• Magazines have always welcomed high-quality contributions from unsolicited sources, albeit following a certain format (ideas not finished articles). However, most people don’t seem to know that – so opening up even a tiny corner to “the readers” seems revolutionary, even though pretty much all the people working for a magazine will have started out as readers.
• The role of the editor in creating a nuanced, surprising, entertaining publication is safe (until InDesign 4′s sentient plugin).
• The age of ubiquitous big budgets, huge photoshoots, and sending Hunter S Thompson away for six months with a gold card and a drug dealer in return for 13,000 words, is over. But then we knew that already.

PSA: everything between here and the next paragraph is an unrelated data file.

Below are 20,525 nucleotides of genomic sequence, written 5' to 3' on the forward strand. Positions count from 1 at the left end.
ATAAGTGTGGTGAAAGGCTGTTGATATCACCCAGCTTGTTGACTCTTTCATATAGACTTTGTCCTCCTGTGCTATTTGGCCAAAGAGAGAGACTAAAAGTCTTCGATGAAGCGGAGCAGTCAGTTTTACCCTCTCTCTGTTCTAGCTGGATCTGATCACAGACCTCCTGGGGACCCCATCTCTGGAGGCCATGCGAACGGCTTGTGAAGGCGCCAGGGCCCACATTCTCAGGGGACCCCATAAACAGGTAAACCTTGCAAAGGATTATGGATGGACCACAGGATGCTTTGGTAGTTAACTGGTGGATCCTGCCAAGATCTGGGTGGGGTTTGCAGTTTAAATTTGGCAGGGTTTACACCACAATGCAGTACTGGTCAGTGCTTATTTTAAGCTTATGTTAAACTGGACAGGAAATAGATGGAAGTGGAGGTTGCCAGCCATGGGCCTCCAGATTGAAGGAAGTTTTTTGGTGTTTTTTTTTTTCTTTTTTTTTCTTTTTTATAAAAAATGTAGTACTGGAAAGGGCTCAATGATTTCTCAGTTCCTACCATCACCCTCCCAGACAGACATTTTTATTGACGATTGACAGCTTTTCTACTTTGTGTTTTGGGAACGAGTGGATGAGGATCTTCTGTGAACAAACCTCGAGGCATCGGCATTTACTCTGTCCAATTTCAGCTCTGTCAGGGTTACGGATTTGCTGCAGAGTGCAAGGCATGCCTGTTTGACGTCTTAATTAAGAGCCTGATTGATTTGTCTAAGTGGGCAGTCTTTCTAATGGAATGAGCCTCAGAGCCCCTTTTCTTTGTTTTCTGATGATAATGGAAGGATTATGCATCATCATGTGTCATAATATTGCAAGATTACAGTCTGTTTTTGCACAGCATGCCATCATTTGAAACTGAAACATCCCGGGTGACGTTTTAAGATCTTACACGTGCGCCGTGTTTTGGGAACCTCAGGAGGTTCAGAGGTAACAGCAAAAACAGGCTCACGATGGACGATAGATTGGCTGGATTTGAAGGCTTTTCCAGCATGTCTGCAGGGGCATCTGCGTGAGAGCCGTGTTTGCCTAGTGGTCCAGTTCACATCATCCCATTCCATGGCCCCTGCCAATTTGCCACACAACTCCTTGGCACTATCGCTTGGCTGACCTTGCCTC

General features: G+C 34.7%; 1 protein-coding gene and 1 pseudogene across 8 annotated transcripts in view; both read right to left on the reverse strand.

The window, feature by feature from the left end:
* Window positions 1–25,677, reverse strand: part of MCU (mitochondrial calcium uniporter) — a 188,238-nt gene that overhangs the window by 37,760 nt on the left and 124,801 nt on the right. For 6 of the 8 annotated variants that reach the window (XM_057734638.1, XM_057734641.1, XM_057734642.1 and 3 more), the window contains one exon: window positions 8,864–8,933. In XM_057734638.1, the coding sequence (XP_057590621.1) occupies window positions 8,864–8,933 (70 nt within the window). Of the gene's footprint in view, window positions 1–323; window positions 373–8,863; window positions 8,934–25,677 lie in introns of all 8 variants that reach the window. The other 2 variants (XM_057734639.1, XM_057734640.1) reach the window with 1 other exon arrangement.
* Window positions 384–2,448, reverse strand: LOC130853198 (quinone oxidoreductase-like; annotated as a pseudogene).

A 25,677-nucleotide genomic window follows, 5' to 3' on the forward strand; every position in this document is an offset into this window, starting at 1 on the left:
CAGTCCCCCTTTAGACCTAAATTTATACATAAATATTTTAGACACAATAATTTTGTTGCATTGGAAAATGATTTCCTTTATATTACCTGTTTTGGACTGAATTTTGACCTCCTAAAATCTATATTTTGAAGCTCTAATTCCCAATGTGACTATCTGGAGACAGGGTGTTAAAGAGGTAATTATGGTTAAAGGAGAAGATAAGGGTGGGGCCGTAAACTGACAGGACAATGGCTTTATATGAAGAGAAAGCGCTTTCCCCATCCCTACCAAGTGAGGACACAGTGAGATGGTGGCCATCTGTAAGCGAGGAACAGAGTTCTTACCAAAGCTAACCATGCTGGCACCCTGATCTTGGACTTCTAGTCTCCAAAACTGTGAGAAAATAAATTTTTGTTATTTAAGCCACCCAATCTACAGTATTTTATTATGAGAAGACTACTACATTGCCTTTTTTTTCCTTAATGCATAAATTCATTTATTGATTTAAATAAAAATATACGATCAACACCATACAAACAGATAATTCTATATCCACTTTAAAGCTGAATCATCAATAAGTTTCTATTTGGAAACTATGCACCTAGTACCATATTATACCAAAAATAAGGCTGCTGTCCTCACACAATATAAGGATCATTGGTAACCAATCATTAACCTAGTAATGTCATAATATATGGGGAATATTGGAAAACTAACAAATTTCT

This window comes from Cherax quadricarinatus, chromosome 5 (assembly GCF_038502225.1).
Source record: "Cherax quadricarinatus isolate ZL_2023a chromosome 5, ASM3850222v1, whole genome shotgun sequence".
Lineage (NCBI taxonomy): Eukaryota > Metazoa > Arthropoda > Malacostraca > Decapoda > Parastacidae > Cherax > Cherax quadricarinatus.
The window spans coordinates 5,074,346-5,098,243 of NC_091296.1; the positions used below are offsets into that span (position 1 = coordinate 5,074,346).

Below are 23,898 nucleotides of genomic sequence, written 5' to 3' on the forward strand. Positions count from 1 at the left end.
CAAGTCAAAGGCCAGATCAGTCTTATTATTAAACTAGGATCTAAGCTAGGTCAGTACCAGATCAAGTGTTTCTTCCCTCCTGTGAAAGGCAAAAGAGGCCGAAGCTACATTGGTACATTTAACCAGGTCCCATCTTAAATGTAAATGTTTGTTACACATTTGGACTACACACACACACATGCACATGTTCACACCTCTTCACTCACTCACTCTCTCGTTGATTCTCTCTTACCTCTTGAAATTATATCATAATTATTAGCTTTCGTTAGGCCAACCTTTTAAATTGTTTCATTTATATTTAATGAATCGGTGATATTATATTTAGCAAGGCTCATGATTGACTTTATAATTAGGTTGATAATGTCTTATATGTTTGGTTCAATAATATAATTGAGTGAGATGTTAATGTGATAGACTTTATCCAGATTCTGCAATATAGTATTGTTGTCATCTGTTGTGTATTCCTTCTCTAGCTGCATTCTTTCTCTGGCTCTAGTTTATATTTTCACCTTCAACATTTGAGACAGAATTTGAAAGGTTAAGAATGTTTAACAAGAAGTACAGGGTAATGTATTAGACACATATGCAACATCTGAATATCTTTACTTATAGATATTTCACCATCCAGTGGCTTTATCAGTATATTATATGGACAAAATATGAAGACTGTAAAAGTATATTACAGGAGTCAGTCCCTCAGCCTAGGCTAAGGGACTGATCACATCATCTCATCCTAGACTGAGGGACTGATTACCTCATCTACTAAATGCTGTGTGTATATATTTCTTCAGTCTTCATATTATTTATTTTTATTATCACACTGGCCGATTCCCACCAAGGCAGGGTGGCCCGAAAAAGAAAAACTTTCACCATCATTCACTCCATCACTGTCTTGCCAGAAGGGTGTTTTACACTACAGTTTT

• If you want to make money from your readers, there’s a secret you should know: the value of UGC isn’t in the content. However great a reader’s snaps or writing are, and however much you might be saving on commission fees, it’s all irrelevant. The money comes from the other thing a properly set-up UGC strategy can provide: a precisely measured, demographically accurate, loyal community around your brand, all plump and ready to be advertised at and sold to. And that’s the key.
Get them organised, print what they do, keep them happy and survey the hell out of them. Then contextualise everything that they say through the ad spaces on your page. The reason why UGC is popular among those in the know isn’t the UGC itself at all – it’s the UGD that it spawns. User-Generated Demographics. And then you’re laughing.